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Beginning Guitar II
- Lesson 5
More Open Chord Study
Lyle: Welcome! Let's start by checking
your tuning with me:
check your tuning
During the last couple of lessons you learned 5 major chords, followed by 3
minor chords, all played in the "open position". In
this lesson you'll get extra practice playing all of the chords in several
different chord progressions.
Lyle: One of the hardest things the beginning
guitarist faces is the problem of switching between chords. It takes a little
extra practice, which is why we are
Lyle: Let's review the chords. Check out the A
and Am chords:
Lyle: Sometimes the beginner plays the A chord
using the 1st, 2nd, and 3rd fingers. I find it tough to squeeze those three
fingers in so I use my 2nd, 3rd, and 4th fingers to make the open A chord. This
also makes it quick and easy to switch to
Try this rhythm pattern to practice these two chords with. You should select the
LOOP button on the TAB file so you can play right along with
exercise 1 - A
A to Am
Notice that I'm counting out loud with the rhythm pattern. This is a very
important technique you should practice doing. Try tapping your foot and
counting to 4 while you play the rhythm pattern. Here's a video
foot and count
Can you do it? Tap your foot, count out loud and strum, that's harder than
chewing gum and walking for sure!
Lyle: Let's review the D and Dm
These two chords are not as easy to switch back and forth like the A to Am.
You'll have to adjust your fingerings.
D and Dm
Lyle: Now practice switching between these two
chords with this rhythm pattern. Keep tapping your foot and counting out loud
while practicing this:
exercise 2 - D to Dm
D to Dm
Remember to select the LOOP button in the TAB playback window so you can
practice playing along with me.
Lyle: Next is the E and Em chords. These two are
easy to switch between:
E and Em
Lyle: These two chords are the biggest and
deepest sounding of all the chords you can play on the guitar. Now practice the
rhythm pattern between the two chords. Make sure each note rings clearly so you
can hear the difference between the two.
exercise 3 - E to Em
E to Em
The last two chords to review are the G and C chords:
idiot812: I find that to be one of the hardest switches
to make, well, pretty much anything into the C.
These two are harder to switch between because your fingers have to move all
over the place. Try this rhythm pattern exercise:
4 - G to C
G to C
jeff: Is it ok
to use the 2,3,4 fingers for g instead of 1,2,3 fingers? I find it easier to
go to C from there.
Lyle: Yes, here's a TAB file displaying this
alternate fingering for the G chord:
Alternate fingering for the G chord
Lyle: This way your third and second fingers stay
in the same "shape/position" and only have to shift over a
fingering for the G chord 2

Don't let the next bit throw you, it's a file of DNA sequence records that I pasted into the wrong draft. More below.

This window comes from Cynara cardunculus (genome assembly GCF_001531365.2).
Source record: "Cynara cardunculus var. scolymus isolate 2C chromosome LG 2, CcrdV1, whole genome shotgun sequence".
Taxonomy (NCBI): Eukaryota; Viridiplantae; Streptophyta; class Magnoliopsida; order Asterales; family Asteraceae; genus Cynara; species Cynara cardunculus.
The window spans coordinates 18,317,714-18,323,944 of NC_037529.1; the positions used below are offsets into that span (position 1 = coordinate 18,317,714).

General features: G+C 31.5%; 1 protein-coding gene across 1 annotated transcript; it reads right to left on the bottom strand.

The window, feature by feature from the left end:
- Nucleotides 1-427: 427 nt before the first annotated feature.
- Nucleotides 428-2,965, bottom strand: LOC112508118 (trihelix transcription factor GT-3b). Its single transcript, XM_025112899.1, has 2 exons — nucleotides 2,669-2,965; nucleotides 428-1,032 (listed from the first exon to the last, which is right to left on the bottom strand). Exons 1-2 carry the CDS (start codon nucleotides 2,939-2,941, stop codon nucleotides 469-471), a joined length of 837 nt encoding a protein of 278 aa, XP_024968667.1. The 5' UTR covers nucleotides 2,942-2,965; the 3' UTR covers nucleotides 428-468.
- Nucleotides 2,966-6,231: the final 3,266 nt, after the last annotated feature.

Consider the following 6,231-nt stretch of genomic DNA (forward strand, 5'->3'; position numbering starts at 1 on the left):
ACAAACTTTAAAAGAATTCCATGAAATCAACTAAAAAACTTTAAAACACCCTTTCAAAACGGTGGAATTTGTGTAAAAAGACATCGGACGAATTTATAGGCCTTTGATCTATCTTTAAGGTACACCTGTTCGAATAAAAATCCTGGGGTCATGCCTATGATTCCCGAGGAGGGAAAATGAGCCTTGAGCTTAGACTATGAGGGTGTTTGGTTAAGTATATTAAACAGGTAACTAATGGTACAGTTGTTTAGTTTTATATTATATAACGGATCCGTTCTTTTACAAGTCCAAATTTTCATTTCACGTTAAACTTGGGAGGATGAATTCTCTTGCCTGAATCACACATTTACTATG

Lyle: Now that you have reviewed the 8 chords,
it's time you try playing them in what's called a "chord progression". Here's
the first progression to work on:
Lyle, what can we do other than practice to switch chords
slow and see if you can switch chords without looking at your fingers, imagine
yourself playing. Just move them into position. If they don't land in the exact
spot, just wiggle them a little into
Thanks I'll try that.
Lyle: These exercises will help you. If you can
play them right along with me you're doing great! It may take a little time,
just keep playing, just keep playing.
Lyle: Select the LOOP button in the TAB player
window to jam along with me on these progressions.
Lyle: After you have mastered progression 1,
you'll add E and Em to the end to make this new exercise:
taking your suggestion on not looking at the fingers on the left hand is making
it easier already. I was over thinking everything
Lyle: !!! Great!!!
idiot812: Yeah, that surprisingly does help......I take
it my fingers can memorize better than
Chris: Missing every
other chord but who cares. I feel like I am moving
michelle: It sure does work.
Lyle: It's a thing called "muscle memory". Just
visualize them much like a basketball player visualizes throwing free throws.
You train your brain to do all the work for you. You create a form of
Lyle: Now try this progression
that uses all the chords:
Remember, you can LOOP any of the TAB files to play along with me for these
exercises. Count out loud and learn to tap your foot too, all at the same
Lyle: Here's a looping jam track for Progression
3 that doesn't have my voice in it counting along. See if you can keep up with
Your goal for this lesson is to be able to play progression 3 several times
through without stopping, and hopefully tapping your foot and counting along the
Lyle: That's all for this lesson and series. Time
to move on to the next series of lessons which will teach you even more! There
is always more music to learn, which is one of the great things about learning
to play an instrument, there's a never ending journey of things to learn!
If you have any questions about these lessons or you might like to have a custom
lesson made just for you to download, email me at
Lyle@theguitar.net . Thanks and happy
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